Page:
CHARLOTTE, N.C. -- As Hurricane Irene charged up the East Coast, planes stopped taking off and landing at major airports between South Carolina and Portland, Maine.
More than 9,660 flights have been canceled so far this weekend because of the storm, according to the website FlightAware.com, which tracks canceled flights.
At Charlotte Douglas International Airport, US Airways' largest hub, departures to Baltimore, Philadelphia, Boston, New York, Washington, and others were canceled.
As usual, travelers flying into Charlotte to meet connecting flights were stranded.
"We're trying to go to Newark airport," said Lenora Asbury, who just flew in from Jamaica. Her flight is canceled and the soonest she can rebook is Monday.
"Hopefully I'll get out Monday," she said. "Because if not Monday, it may be until next Friday."
US Airways said it would waive fees to change flights through Monday for passengers delayed by Hurricane Irene. However, those flights needed to leave by Thursday, because the fees might not be waived for the Labor Day weekend.
All New York City-area airports closed to arriving flights at noon on Saturday, when the city's public transportation system shut down. By evening, the five major airports were closed.
Ronald Reagan Washington National Airport and Washington Dulles International Airport were both open Saturday afternoon, but most flights had been canceled.
The airports that will be most affected Sunday will be Newark Liberty International and New York's John F. Kennedy International, both with more than 1,200 cancellations, according to flight tracking service FlightAware. Boston's Logan and Washington Reagan were next in line.
Airlines have already canceled dozens of flights on Monday, but all the major U.S. carriers said they would wait to assess damage before canceling more. ExpressJet, which operates regional flights for United and Continental, has the most cancellations for Monday so far at 140.
Philadelphia International Airport closed altogether at 10:30 p.m. Saturday and planned to stay closed until at least 4 p.m. on Sunday.
Asbury has trip insurance, so the hotel she booked for the next two nights is paid for. Others aren't as lucky.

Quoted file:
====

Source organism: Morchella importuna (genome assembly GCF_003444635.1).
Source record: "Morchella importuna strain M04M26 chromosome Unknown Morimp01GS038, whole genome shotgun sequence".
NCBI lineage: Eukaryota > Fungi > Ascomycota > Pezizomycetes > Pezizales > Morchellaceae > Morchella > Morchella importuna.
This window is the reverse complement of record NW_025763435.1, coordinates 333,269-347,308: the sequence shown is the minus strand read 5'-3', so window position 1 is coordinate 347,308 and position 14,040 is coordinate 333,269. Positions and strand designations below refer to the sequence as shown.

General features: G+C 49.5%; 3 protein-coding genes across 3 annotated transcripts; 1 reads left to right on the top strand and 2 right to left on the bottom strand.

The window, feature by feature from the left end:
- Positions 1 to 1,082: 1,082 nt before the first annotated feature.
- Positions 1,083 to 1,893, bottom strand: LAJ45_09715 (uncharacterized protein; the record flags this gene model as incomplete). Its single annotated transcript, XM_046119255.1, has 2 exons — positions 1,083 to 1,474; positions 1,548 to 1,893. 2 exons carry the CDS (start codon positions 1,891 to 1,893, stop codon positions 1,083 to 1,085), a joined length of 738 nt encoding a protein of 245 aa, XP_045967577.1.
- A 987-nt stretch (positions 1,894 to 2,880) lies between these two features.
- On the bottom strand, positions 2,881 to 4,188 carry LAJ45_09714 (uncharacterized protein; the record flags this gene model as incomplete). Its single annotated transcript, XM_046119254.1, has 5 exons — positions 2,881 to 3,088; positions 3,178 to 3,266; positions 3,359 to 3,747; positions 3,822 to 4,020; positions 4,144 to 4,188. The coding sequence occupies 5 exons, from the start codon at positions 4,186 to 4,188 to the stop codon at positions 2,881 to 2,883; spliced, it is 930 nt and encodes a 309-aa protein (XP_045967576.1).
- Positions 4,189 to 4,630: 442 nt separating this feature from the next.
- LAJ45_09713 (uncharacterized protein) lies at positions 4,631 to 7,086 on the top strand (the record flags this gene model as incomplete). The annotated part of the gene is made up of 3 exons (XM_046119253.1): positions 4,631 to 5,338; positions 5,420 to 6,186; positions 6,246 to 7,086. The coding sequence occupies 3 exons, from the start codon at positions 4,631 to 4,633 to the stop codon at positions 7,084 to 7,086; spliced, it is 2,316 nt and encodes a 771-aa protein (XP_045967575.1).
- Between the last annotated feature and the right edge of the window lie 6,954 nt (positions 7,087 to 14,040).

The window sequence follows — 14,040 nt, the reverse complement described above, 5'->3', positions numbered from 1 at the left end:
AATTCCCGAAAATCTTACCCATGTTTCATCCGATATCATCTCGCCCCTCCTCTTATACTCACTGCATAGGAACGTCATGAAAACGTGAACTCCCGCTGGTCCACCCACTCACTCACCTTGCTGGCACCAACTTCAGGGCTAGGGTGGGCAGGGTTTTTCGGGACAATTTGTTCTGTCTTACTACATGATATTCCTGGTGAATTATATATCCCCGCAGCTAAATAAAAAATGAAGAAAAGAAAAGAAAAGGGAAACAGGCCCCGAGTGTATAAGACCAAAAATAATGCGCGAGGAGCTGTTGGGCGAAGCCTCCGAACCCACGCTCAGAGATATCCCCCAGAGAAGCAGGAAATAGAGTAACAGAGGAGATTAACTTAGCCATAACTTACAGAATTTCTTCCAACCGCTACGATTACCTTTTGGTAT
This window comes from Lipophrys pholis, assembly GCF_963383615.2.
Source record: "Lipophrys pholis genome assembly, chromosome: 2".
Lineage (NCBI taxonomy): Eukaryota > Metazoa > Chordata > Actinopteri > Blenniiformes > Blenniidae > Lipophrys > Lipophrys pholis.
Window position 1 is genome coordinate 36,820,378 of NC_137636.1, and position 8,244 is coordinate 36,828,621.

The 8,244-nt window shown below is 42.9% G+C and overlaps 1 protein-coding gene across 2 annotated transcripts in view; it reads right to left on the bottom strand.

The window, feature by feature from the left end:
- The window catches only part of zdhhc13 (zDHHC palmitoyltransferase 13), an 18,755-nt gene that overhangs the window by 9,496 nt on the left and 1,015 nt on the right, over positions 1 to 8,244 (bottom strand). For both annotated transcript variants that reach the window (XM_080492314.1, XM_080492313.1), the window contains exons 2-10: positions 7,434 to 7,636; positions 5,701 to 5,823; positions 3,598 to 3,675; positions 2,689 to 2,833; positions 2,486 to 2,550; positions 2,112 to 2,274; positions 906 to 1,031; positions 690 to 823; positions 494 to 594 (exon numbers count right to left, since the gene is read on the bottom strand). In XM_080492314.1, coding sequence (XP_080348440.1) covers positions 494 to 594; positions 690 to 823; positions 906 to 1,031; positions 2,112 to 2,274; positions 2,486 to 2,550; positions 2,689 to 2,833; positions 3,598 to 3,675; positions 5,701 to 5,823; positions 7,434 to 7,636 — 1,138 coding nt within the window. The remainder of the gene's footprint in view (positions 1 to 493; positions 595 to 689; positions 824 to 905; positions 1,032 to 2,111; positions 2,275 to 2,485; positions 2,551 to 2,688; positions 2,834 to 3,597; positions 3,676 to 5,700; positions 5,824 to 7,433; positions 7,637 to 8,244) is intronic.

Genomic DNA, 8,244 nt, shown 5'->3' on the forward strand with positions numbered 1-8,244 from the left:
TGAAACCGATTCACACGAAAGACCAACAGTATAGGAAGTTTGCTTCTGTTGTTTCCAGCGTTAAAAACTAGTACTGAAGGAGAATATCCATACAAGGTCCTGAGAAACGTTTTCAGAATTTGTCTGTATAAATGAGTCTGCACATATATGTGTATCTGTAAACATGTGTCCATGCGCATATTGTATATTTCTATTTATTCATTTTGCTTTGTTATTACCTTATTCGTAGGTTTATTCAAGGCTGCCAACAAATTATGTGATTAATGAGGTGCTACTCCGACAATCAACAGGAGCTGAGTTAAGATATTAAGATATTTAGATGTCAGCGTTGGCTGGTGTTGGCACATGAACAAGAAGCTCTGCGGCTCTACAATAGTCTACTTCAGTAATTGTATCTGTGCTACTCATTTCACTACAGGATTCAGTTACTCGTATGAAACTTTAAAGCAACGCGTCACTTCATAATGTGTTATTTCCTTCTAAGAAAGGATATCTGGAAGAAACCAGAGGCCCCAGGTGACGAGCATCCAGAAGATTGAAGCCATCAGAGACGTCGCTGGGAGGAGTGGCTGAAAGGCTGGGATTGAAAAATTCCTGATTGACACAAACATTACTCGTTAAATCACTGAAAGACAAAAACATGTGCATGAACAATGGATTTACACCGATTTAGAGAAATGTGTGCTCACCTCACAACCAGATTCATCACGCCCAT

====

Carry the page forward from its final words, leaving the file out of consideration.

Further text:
Downstairs near the baggage pick-up area, lines snaked around from the car rental counters. Innessa Melamed walked around with a sign, calling to people and asking if anyone wanted to share a car to New Jersey.
"For three hours I am walking around trying to find someone to share the car with," she explained.
Melamed learned that most of the car rental companies required a major credit card for reservations, and she only had her debit card with her. She finally found a company that would take her debit card, but it required reservations.
"It's frustrating," she said, as she shook her head in disappointment.
Others, like Brian Pollock of New Jersey, booked their reservations on their smart phones while waiting in line. His flight was diverted to Charlotte from Philadelphia.
"I started on the tarmac while we were waiting for the gate to open," said Pollock. By the time he got off the plane, he had made hotel reservations and booked a car. He decided to spend the night in Charlotte with his two teenagers and then drive home Sunday.
"We're good travelers," he said. "This is just an obstacle. We'll get by. We have a room in Charlotte, and we're good."
Airlines have been cutting flights over the last year, resulting in planes flying full or nearly so, in an effort to be more efficient. That makes it harder for stranded passengers to find empty seats on new flights once the weather gets better.
The Associated Press contributed to this report.